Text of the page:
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  • Video Review: Sony Ericsson ray

    This is the future of entry level phones, at least on the upper end of entry level. Small, compact and affordable touchscreen Android devices have grown in popularity, and devices such as the Ray take full advantage over the powerful and highly customisable OS. Are pocket-friendly (price and size) Android smartphone's the way forward? Sony Ericsson has called the Ray "A fast, powerful and drop-dead gorgeous Android phone", we pick it apart and present the facts. Join us as Gearburn TV takes a closer look at the Sony Ericsson ray.

  • ‘Cinderella Law’ curbs gaming zombie kids in Korea

    The endless midnight gaming sessions of South Korea's children are set to be curbed by stringent new laws. If children are 15 years or younger, they will no longer be able to log into the PlayStation Network from midnight to 6am.The sweetly-named "Cinderella Law" has been put into effect from now by the government's Ministry of Culture, Sports, and Tourism (MCST) and Ministry of Gender Equality and Family (MGEF). Xbox Live, Microsoft's online service has been given a grace period of two months to comply with the law. Online providers have been tasked to create rules which track user age...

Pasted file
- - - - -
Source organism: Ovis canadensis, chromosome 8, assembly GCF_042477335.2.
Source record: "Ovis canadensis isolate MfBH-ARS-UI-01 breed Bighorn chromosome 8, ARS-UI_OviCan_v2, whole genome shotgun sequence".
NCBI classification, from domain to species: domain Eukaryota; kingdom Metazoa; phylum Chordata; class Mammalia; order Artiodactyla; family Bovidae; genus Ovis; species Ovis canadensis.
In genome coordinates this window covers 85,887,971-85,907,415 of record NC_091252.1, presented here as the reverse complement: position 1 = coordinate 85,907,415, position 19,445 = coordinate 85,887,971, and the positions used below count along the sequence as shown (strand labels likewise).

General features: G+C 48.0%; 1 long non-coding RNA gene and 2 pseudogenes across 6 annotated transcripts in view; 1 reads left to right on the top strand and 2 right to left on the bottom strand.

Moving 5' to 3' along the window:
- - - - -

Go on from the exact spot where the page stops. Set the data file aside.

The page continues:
• Review: HTC Sensation of a near miss

    I have a soft spot for HTC. My trusted Desire was my first Android-powered device, and needless to say, I love it. It’s a great piece of kit: well built, still snappy after all these years and the battery life no worse than most new phones. So how does the Desire’s new big brother, the Sensation, shape up? By my reckoning, HTC is the Android manufacturer that places the most emphasis on build quality, and it shows throughout its range of devices, from the entry level Wildfire, to this latest offering. It was up against some heavy expectations baggage -...

  • Add boom to your room with Logitech Z323 speakers